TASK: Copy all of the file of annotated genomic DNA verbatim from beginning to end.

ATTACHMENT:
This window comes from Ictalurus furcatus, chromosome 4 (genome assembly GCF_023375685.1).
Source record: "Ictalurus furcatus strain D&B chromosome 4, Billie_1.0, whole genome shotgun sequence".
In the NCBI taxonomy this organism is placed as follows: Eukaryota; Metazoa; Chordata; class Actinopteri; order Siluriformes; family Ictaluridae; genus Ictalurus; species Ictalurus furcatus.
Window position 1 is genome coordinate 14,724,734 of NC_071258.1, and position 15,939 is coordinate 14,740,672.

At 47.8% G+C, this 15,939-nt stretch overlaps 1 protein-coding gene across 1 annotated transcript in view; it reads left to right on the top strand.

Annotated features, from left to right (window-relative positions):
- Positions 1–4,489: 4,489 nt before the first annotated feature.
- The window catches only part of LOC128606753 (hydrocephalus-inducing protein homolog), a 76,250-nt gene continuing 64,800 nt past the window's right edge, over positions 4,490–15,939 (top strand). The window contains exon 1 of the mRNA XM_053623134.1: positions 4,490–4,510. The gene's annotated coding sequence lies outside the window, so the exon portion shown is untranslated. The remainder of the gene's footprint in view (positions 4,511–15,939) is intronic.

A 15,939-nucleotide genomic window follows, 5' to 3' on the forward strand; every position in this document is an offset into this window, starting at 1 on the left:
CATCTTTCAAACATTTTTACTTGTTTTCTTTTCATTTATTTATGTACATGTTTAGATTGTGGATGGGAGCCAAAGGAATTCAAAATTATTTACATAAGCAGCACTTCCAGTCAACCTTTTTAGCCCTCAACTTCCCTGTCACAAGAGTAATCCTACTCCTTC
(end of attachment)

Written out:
This window comes from Ictalurus furcatus, chromosome 4 (genome assembly GCF_023375685.1).
Source record: "Ictalurus furcatus strain D&B chromosome 4, Billie_1.0, whole genome shotgun sequence".
In the NCBI taxonomy this organism is placed as follows: Eukaryota; Metazoa; Chordata; class Actinopteri; order Siluriformes; family Ictaluridae; genus Ictalurus; species Ictalurus furcatus.
Window position 1 is genome coordinate 14,724,734 of NC_071258.1, and position 15,939 is coordinate 14,740,672.

At 47.8% G+C, this 15,939-nt stretch overlaps 1 protein-coding gene across 1 annotated transcript in view; it reads left to right on the top strand.

Annotated features, from left to right (window-relative positions):
- Positions 1–4,489: 4,489 nt before the first annotated feature.
- The window catches only part of LOC128606753 (hydrocephalus-inducing protein homolog), a 76,250-nt gene continuing 64,800 nt past the window's right edge, over positions 4,490–15,939 (top strand). The window contains exon 1 of the mRNA XM_053623134.1: positions 4,490–4,510. The gene's annotated coding sequence lies outside the window, so the exon portion shown is untranslated. The remainder of the gene's footprint in view (positions 4,511–15,939) is intronic.

A 15,939-nucleotide genomic window follows, 5' to 3' on the forward strand; every position in this document is an offset into this window, starting at 1 on the left:
CATCTTTCAAACATTTTTACTTGTTTTCTTTTCATTTATTTATGTACATGTTTAGATTGTGGATGGGAGCCAAAGGAATTCAAAATTATTTACATAAGCAGCACTTCCAGTCAACCTTTTTAGCCCTCAACTTCCCTGTCACAAGAGTAATCCTACTCCTTC